2. What if you walked up one flight of stairs daily? By the end of the week you would have walked up 7 stories! And that might be more stairs than you’ve walked in the past 7 months.
  3. Perhaps you could drink one less soda/beer/sports drink/glass of red KoolAid each day.
  4. And replace it with one glass of water. Maybe you would catch yourself preferring ice-cold lemon water to sticky, sickeningly-sweet anything.lemonwater
  5. What if you walked around the block once before you sat down to watch re-runs of Here Comes Honey Boo-Boo? Maybe you would like it so much you would just keep walking right through the closing credits.honeybooboo
  6. Maybe each day you could replace one pasty, white carb with a nutritious whole grain. You might discover that chewing your food is fun. Additionally, you’ll feel full faster and poop better.
  7. Once a day, you could redirect your attention when you feel a less-than-healthful craving for say, a pan full of brownies or a bag of sour cream-‘n-onion potato chips. Over the course of a week, that’s lot of ice cream and chips that didn’t pollute your glorious body. But more importantly, you made a choice and proved that indeed, you could put aside that craving. That might even turn into something you could do 2 or 3 times a day.

Not a complete list but a few ideas to get you thinking.

Now maybe you’re skeptical of this less-than-exciting plan.


She is so full of it

You’re thinking,

“I find that fitness and eating well work best for me when I create an elaborate, unrealistic, time-consuming program that starts with me spending a weekend eating all of the peanut butter, chips and cookies in the house and then re-stocking with lots of lettuce, chicken and Slim Fast. Typically, I find this program to be highly successful for about 3 days after which I throw up my hands in despair having determined that being healthy is too difficult and not a priority at this very busy time in my life. I’m ridiculously sore, tired and hungry as well as frustrated with having to eat differently from my friends and family. So, at this point, I commence to annoying everyone I meet by telling them that this whole business of exercise and dieting is for self-absorbed people who have been blessed with a lot more willpower, money and time than I have been.”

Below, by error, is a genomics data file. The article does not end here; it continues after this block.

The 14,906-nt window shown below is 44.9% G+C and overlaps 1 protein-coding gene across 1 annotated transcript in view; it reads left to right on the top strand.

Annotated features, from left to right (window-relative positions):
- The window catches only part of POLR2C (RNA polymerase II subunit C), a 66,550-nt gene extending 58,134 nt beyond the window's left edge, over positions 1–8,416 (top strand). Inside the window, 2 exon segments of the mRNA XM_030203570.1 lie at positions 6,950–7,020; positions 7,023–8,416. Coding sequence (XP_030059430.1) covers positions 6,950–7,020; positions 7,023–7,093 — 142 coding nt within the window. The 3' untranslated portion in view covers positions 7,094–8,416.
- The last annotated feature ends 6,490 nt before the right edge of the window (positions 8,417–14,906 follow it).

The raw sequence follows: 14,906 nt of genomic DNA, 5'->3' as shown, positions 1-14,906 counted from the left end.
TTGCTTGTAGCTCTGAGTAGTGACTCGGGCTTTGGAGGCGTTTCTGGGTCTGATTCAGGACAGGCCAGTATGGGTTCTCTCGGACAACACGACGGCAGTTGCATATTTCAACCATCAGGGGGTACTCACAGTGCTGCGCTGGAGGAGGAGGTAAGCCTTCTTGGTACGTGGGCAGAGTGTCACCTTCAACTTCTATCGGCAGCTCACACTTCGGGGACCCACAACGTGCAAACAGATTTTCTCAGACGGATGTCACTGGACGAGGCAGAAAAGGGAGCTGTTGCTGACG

Stick with me, my friend. Truly, there IS Strength in Numbers and we are all in this together.

Welcome (Back)!



The award-winning blog formerly known as I Love My Muscles! is making a much-anticipated, often-requested return.

The most obvious difference is our new and improved name which better reflects the philosophy and mission of our healthful lifestyle crusade.

I hope you will visit often to read about and learn how to create and maintain your best life. Also, please remember to share posts with many, many of your friends, family members and casual acquaintances whom you would like to impress.

I’m so glad that you’re along for the ride!